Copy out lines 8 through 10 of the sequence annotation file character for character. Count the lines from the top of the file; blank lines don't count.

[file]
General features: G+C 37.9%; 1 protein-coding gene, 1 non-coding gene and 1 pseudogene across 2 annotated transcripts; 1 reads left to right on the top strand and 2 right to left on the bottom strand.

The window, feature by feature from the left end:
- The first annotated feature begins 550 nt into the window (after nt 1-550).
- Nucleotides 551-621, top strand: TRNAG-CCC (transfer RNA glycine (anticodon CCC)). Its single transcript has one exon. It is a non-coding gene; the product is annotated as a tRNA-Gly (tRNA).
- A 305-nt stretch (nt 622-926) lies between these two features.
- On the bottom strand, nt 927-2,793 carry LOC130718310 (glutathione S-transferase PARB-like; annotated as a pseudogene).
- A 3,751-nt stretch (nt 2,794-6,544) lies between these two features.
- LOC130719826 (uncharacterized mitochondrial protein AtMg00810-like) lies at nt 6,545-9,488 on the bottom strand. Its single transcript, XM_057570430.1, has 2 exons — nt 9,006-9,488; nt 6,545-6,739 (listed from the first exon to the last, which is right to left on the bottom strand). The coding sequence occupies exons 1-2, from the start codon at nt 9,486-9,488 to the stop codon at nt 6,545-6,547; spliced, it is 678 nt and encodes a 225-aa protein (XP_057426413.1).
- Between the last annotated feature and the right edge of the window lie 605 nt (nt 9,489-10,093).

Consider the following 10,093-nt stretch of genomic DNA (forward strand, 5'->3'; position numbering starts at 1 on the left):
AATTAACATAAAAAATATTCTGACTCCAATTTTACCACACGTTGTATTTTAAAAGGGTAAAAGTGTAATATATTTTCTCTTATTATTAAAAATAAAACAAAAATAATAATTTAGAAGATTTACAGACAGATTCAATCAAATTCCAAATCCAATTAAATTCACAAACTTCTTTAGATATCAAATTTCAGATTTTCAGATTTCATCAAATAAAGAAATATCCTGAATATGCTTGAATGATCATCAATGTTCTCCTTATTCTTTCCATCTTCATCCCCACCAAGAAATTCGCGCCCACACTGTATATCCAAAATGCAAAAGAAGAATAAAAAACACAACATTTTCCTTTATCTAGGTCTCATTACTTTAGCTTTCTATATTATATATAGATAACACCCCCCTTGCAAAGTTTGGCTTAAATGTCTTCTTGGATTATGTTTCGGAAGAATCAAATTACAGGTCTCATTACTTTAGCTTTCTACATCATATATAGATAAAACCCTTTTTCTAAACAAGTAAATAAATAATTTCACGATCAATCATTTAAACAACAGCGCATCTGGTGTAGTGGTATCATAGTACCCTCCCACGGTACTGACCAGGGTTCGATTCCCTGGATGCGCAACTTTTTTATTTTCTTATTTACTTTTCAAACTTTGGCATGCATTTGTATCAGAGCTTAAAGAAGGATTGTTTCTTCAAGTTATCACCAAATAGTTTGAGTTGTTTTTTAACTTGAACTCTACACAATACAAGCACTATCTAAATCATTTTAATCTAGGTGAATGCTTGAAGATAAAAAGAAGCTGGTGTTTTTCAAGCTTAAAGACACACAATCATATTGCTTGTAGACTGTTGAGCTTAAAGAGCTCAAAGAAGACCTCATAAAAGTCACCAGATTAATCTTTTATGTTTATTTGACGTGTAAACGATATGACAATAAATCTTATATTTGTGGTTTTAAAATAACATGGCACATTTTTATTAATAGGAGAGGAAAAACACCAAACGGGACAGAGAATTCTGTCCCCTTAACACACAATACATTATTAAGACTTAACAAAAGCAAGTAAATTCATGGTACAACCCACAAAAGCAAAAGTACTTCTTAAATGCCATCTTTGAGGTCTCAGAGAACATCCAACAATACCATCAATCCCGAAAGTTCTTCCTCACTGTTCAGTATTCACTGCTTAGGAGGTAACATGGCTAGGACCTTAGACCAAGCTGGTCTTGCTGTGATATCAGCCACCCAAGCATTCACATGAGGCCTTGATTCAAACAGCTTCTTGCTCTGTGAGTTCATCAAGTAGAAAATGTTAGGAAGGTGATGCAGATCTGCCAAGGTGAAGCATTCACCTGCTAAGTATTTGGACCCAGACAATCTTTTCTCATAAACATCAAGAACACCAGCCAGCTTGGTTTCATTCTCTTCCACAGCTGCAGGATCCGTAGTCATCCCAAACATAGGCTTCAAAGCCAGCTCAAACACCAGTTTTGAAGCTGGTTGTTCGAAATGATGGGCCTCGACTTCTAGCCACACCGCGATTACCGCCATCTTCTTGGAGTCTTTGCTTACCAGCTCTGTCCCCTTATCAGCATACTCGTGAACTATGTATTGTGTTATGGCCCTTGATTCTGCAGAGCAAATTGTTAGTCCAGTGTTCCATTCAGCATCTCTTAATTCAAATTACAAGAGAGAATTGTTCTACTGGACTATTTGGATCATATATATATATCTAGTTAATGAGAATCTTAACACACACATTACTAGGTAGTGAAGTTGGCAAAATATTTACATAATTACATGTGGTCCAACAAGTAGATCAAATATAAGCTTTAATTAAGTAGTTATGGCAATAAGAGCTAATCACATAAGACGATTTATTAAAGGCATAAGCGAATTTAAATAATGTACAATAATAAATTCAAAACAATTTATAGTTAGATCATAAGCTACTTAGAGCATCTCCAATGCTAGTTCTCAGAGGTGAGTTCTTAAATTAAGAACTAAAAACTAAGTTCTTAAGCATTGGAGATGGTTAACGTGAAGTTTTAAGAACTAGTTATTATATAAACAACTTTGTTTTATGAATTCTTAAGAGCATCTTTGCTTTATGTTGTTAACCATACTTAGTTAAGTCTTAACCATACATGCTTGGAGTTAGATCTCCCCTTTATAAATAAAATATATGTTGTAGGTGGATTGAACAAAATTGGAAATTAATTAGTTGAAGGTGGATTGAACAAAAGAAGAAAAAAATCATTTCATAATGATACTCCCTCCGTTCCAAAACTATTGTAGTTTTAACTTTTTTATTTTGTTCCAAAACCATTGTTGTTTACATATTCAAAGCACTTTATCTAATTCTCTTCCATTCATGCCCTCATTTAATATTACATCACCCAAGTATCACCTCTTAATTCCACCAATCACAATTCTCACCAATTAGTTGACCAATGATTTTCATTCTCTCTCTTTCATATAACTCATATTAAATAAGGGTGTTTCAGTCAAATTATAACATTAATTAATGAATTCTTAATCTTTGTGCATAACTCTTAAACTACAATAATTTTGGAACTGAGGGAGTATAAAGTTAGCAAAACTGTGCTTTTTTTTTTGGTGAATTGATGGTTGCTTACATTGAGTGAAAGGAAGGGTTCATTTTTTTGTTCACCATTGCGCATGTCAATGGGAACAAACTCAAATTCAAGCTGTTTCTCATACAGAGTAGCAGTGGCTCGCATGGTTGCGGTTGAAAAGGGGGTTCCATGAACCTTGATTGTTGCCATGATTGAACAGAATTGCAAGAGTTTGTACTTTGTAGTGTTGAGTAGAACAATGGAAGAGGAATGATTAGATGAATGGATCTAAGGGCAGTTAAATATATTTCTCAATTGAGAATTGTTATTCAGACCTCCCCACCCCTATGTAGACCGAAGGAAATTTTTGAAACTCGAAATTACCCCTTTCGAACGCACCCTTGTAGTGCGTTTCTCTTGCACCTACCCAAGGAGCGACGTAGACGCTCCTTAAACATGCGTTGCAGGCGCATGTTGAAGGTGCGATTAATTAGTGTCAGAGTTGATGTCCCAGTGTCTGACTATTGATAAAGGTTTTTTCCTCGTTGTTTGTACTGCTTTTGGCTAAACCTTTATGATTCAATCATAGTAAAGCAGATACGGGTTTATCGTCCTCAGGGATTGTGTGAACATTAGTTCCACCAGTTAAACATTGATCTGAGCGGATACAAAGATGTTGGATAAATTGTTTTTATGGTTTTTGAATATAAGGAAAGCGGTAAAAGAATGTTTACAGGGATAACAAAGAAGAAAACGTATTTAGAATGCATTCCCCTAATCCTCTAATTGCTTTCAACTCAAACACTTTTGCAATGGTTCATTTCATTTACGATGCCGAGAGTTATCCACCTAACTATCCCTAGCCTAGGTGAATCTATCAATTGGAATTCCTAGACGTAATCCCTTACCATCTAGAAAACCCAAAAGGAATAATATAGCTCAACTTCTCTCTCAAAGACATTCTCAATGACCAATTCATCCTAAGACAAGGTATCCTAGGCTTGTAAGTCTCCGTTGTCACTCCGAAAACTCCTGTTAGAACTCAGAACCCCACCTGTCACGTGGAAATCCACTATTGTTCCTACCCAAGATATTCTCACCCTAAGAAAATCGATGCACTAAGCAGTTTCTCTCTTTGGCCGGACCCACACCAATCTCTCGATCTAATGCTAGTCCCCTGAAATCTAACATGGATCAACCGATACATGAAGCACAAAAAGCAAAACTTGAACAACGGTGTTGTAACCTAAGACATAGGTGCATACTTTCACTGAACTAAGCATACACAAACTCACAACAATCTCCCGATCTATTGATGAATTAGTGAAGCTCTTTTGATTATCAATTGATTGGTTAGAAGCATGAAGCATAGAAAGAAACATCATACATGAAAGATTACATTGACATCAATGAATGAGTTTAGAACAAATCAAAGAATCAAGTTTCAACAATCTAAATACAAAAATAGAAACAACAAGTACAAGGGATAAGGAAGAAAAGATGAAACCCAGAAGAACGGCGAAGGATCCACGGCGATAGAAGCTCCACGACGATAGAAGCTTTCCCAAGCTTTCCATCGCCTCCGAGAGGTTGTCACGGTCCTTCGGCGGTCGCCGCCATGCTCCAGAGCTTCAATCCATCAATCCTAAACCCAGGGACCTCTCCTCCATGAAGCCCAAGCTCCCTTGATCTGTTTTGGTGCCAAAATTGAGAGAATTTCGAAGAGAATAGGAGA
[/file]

- LOC130719826 (uncharacterized mitochondrial protein AtMg00810-like) lies at nt 6,545-9,488 on the bottom strand. Its single transcript, XM_057570430.1, has 2 exons — nt 9,006-9,488; nt 6,545-6,739 (listed from the first exon to the last, which is right to left on the bottom strand). The coding sequence occupies exons 1-2, from the start codon at nt 9,486-9,488 to the stop codon at nt 6,545-6,547; spliced, it is 678 nt and encodes a 225-aa protein (XP_057426413.1).
- Between the last annotated feature and the right edge of the window lie 605 nt (nt 9,489-10,093).

Consider the following 10,093-nt stretch of genomic DNA (forward strand, 5'->3'; position numbering starts at 1 on the left):